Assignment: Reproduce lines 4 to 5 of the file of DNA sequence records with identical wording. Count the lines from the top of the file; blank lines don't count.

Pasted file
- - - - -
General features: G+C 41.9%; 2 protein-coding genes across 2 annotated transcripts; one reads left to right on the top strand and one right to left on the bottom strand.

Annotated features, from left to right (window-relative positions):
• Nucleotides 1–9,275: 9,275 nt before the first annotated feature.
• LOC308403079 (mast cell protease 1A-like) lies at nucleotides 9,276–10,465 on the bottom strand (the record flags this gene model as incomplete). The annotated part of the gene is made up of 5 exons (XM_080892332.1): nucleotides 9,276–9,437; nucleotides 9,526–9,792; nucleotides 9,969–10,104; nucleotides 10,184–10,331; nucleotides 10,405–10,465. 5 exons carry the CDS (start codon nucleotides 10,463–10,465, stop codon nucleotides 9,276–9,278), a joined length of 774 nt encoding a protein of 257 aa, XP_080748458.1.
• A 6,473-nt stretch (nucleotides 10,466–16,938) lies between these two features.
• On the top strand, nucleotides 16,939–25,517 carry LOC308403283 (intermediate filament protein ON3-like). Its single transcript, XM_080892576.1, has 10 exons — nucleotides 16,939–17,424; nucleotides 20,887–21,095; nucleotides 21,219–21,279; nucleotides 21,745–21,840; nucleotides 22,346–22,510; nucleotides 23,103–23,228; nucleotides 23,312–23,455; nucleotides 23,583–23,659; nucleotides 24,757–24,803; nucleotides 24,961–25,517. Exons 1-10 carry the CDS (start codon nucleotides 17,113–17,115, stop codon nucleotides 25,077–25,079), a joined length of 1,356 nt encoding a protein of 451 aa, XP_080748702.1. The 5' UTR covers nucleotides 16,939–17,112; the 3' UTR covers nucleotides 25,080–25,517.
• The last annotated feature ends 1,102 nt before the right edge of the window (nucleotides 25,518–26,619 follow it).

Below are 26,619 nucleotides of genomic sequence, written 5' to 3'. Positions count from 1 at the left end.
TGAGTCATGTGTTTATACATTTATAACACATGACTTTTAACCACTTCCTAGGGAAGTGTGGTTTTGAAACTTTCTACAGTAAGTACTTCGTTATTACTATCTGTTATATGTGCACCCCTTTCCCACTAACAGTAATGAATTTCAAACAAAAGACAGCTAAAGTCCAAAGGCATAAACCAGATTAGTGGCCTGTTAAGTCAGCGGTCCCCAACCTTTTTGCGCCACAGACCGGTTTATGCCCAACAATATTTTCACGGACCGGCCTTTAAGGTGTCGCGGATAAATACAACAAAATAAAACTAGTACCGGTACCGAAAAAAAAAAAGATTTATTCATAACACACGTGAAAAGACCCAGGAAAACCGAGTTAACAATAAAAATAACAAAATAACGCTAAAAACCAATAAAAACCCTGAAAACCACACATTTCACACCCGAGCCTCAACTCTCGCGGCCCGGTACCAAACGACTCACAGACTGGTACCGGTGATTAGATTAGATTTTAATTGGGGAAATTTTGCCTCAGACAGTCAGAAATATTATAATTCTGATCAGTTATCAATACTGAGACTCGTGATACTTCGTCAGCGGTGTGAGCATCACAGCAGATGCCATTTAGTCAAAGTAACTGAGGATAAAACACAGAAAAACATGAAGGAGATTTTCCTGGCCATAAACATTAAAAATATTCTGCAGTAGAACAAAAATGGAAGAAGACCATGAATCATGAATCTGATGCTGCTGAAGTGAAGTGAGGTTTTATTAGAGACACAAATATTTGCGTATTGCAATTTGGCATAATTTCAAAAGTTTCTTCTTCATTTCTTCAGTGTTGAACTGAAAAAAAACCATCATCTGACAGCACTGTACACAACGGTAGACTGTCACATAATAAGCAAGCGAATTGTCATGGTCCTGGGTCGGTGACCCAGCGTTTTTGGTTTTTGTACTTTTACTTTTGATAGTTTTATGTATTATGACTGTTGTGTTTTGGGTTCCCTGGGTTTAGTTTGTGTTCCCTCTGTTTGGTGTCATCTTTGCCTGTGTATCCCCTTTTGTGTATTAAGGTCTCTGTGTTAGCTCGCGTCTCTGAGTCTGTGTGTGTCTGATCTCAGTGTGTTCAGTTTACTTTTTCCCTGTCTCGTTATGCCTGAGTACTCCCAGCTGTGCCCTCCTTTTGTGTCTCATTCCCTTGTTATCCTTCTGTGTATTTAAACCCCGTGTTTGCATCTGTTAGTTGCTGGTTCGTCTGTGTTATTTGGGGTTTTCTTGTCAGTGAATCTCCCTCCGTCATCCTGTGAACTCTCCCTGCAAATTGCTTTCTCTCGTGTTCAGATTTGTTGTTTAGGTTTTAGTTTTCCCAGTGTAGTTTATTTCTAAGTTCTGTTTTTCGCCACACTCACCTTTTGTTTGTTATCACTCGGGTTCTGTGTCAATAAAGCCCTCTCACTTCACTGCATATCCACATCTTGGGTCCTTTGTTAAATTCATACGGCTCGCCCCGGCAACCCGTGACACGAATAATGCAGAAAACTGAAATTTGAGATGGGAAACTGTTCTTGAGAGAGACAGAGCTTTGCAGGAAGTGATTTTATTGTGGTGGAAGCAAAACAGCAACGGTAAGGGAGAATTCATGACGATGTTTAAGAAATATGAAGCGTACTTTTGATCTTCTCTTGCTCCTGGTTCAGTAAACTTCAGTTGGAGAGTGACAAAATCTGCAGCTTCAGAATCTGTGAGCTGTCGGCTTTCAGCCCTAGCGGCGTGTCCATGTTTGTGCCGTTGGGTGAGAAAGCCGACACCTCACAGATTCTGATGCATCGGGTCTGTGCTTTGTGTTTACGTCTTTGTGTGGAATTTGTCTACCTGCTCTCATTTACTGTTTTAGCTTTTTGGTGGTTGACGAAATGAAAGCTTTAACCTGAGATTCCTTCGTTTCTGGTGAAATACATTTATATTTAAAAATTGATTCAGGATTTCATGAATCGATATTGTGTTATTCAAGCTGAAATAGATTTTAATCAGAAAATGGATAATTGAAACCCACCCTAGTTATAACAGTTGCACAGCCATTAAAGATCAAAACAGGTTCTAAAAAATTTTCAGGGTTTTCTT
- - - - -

• LOC308403079 (mast cell protease 1A-like) lies at nucleotides 9,276–10,465 on the bottom strand (the record flags this gene model as incomplete). The annotated part of the gene is made up of 5 exons (XM_080892332.1): nucleotides 9,276–9,437; nucleotides 9,526–9,792; nucleotides 9,969–10,104; nucleotides 10,184–10,331; nucleotides 10,405–10,465. 5 exons carry the CDS (start codon nucleotides 10,463–10,465, stop codon nucleotides 9,276–9,278), a joined length of 774 nt encoding a protein of 257 aa, XP_080748458.1.
• A 6,473-nt stretch (nucleotides 10,466–16,938) lies between these two features.